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Evans and Evans and Economics

Father-son team keeps study of the “macroeconomy” in the family

Economics professor George Evans now sees a familiar face in weekly meetings with colleagues: his son, David Evans, a new assistant professor in the department.

The younger Evans joined the university last year, bringing expertise in macroeconomics, taxation, and computational economics.

“It’s notp21_Geo_Evans-200x228 often that sons or daughters follow as academics in the same field as one of their parents,” said Bruce Blonigen, associate dean of social sciences and an economics professor. “It would be even more unusual that you’d have them in the same department.”

In fact, there will be overlap for the Evans and Evans wing of UO economics. Both merge macroeconomics—which deals with the economy as a whole—and microeconomics, which is the study of individual behaviors such as spending and saving. Father and son are already working on a joint research project with Bruce McGough, an associate professor; the trio is looking at how people decide whether to accept a job offer, particularly if they are unemployed.

Those who are employed, meanwhile, often become the subject of George Evans’ work. The John Hamacher Chair in Economics studies a question shared by everyone from low-wage earners to captains of industry: how much to save.

George Evans (above) has long examined how people make this decision, based on what they have seen from markets in the past and what they expect in the future. He has juxtaposed such decision-making with that by policymakers attempting to steer the economy.

In a recent paper, Evans found that people trying to balance expected returns and risk can actually trigger booms and busts of the stock market. “It’s hard to decide on a level of savings,” George Evans said, “not to mention how to invest the savings in different assets. And collective decisions about savings can have major effects on the economy.”

In a similar vein, David Evans (below) studies entrepreneurs and how they pick their investments, given market risks.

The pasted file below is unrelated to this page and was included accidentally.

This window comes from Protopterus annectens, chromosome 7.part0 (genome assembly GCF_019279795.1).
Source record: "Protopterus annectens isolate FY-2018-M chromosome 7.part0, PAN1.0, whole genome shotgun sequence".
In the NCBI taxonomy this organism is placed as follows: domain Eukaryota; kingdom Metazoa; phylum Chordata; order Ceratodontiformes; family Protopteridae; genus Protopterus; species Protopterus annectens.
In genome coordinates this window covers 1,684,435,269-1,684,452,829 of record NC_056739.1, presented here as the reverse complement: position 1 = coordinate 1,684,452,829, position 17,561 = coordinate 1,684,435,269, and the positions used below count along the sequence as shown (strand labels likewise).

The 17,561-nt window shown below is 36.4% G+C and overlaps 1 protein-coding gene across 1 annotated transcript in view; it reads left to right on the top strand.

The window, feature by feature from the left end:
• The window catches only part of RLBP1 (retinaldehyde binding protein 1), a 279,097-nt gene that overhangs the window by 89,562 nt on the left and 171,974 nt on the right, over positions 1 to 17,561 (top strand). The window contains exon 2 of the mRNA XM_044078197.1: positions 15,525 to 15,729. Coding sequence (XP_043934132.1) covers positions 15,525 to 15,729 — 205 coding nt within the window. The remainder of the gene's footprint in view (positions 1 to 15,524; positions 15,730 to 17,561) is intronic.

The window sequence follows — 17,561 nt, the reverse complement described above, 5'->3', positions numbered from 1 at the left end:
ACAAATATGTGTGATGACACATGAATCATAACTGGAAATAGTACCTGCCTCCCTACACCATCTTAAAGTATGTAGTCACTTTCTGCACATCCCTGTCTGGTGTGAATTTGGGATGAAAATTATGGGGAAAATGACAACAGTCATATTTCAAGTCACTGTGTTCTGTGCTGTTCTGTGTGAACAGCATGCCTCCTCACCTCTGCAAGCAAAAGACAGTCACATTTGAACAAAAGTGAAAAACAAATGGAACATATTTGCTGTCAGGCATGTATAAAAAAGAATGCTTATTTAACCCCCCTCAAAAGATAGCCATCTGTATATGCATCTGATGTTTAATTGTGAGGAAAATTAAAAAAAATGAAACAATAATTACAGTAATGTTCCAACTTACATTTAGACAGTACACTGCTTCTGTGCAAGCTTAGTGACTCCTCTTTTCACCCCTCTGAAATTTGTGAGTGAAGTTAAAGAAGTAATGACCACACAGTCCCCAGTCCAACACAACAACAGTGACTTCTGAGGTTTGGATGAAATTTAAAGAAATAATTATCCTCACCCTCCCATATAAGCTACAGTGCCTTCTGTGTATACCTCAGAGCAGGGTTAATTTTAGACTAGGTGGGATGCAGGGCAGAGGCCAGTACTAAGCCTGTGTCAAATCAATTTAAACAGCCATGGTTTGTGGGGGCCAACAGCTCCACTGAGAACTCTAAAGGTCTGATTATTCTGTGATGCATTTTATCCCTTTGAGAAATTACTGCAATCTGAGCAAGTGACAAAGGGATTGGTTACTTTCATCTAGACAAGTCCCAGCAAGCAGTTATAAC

p21_DavidEvans-200x324 The younger Evans comes by way of the PhD program at New York University, where he trained with one the world’s leading economists—Thomas Sargent, regularly cited on macroeconomics and other topics. Sargent, who has also worked with George Evans, won a 2011 Nobel Prize for his research on cause and effect in the macroeconomy.

Sargent served as David Evans’ advisor and held a weekly reading group that was invaluable for the aspiring academic. Each week, Evans and his peers summarized a research paper in concise presentations to Sargent and the rest of the group.

“Tom has produced some incredibly influential pieces of research that changed the field of economics,” David Evans (right) said. “But he is also an incredibly influential mentor. Most prominent universities have professors who have been one of Tom’s students; being one of Tom’s students myself puts me in contact with this network of brilliant researchers.”

David Evans also brings talent in using supercomputers to solve economic problems. Currently, he is exploring how the economy is affected by governments that suspend debt repayment.

“We’ve hit a wonderful point in time,” David Evans said, “when our tool set is getting better.”

George Evans has another son, but he’s not on a track to join his dad and brother in economics at Oregon. Marc Evans is a graduate student in music composition at the University of California at Santa Barbara.

“He has a good intuitive sense about economics so I have occasionally said, ‘You know, as a fallback, you might consider economics,’” George Evans said, laughing. “He hasn’t shown any interest in that.”

—Dylan Darling